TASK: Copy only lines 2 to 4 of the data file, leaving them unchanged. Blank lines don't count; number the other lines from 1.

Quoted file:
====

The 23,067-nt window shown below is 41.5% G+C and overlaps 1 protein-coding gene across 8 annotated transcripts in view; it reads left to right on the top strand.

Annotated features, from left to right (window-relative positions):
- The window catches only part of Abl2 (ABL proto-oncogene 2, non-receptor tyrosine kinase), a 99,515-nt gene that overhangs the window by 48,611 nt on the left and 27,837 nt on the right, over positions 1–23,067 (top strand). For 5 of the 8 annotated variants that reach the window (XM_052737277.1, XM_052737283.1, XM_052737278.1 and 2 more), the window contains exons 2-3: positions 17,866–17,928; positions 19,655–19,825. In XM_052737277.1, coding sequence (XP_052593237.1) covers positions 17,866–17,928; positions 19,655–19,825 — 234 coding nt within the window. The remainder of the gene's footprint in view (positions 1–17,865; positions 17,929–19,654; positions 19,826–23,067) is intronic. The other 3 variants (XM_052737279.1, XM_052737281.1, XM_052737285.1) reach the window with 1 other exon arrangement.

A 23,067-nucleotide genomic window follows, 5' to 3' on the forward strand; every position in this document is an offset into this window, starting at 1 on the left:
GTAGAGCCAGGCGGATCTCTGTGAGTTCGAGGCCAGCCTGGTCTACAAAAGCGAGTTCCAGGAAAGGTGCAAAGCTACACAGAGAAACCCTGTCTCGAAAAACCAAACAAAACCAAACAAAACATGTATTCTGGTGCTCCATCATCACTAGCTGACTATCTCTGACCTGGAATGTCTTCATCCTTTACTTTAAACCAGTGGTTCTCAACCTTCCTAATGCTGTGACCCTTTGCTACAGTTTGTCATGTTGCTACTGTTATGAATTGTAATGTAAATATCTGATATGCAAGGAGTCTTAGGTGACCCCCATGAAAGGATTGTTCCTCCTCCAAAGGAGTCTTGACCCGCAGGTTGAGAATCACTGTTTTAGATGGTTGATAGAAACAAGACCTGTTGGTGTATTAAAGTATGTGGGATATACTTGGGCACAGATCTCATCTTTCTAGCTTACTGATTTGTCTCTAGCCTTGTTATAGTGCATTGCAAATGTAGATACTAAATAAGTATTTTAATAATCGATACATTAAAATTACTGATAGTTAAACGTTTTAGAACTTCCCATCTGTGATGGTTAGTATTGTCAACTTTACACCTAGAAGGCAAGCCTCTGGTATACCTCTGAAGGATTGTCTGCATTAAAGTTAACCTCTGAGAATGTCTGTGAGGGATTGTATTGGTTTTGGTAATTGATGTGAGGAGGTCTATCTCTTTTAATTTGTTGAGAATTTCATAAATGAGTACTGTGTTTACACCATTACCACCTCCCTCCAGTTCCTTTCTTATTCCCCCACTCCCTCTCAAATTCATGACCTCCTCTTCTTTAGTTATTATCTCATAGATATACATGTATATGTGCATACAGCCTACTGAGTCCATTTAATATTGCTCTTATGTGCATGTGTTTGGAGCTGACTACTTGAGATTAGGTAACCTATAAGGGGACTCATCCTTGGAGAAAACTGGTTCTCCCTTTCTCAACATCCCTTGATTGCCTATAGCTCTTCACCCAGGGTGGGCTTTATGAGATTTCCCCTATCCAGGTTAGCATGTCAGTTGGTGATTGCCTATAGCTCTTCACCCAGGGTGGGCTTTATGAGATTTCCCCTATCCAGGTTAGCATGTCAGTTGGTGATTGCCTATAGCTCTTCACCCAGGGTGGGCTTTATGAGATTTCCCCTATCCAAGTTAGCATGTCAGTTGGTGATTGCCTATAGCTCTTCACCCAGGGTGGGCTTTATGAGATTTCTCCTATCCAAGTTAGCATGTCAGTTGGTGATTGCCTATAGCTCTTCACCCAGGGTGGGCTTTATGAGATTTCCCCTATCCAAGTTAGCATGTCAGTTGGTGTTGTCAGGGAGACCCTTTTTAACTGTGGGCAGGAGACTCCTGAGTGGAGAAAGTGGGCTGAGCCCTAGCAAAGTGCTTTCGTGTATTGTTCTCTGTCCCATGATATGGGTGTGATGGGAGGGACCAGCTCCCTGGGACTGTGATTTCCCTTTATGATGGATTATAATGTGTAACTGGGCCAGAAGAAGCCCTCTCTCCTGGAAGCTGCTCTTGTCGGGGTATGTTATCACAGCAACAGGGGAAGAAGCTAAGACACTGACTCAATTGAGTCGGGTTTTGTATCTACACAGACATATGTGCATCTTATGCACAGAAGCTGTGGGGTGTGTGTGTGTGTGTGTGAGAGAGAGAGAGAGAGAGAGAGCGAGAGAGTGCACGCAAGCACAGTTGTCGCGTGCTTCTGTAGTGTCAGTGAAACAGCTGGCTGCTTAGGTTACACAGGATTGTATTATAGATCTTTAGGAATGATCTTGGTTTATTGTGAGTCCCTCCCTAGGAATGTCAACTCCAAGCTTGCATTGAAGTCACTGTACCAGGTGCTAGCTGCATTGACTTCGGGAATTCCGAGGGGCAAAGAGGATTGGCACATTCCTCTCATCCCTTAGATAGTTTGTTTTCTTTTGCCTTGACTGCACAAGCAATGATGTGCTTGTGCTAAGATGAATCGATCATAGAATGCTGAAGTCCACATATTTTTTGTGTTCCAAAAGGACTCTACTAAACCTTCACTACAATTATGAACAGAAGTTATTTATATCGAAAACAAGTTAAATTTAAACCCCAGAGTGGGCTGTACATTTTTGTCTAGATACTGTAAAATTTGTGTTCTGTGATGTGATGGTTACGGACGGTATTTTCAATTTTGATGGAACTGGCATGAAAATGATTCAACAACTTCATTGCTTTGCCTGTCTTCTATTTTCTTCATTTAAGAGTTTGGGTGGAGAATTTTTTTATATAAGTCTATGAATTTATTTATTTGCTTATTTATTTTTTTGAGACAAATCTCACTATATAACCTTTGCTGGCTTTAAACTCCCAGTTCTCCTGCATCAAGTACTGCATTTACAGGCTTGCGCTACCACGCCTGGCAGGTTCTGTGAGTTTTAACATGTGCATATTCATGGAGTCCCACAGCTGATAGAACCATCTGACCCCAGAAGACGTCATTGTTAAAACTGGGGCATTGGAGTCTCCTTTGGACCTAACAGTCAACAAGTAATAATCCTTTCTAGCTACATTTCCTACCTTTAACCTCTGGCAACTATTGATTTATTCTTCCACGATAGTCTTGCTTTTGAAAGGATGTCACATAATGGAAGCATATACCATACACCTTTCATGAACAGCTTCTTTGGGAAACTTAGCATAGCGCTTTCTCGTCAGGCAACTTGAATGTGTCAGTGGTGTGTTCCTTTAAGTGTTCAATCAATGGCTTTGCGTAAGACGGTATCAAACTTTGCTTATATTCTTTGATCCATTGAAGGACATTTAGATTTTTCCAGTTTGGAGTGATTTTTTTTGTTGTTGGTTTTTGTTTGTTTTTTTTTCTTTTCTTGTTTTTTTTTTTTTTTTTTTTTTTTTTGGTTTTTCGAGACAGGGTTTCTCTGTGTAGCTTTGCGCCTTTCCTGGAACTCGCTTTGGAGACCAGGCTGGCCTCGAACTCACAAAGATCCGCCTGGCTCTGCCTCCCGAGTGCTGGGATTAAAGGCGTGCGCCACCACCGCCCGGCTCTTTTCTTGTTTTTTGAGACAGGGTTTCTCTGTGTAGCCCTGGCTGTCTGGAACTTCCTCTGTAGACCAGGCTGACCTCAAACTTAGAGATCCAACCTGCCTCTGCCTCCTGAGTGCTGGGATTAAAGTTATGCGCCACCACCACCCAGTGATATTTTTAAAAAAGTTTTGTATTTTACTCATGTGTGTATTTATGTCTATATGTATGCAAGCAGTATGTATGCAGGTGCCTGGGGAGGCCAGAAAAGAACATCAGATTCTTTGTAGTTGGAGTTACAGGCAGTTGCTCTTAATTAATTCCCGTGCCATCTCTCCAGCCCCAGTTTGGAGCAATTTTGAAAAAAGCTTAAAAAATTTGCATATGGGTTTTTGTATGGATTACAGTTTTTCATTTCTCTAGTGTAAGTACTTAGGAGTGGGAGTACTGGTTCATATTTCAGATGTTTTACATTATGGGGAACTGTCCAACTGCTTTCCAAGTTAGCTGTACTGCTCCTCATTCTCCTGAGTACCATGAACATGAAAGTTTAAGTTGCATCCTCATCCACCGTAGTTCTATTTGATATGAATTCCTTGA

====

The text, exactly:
Annotated features, from left to right (window-relative positions):
- The window catches only part of Abl2 (ABL proto-oncogene 2, non-receptor tyrosine kinase), a 99,515-nt gene that overhangs the window by 48,611 nt on the left and 27,837 nt on the right, over positions 1–23,067 (top strand). For 5 of the 8 annotated variants that reach the window (XM_052737277.1, XM_052737283.1, XM_052737278.1 and 2 more), the window contains exons 2-3: positions 17,866–17,928; positions 19,655–19,825. In XM_052737277.1, coding sequence (XP_052593237.1) covers positions 17,866–17,928; positions 19,655–19,825 — 234 coding nt within the window. The remainder of the gene's footprint in view (positions 1–17,865; positions 17,929–19,654; positions 19,826–23,067) is intronic. The other 3 variants (XM_052737279.1, XM_052737281.1, XM_052737285.1) reach the window with 1 other exon arrangement.

A 23,067-nucleotide genomic window follows, 5' to 3' on the forward strand; every position in this document is an offset into this window, starting at 1 on the left: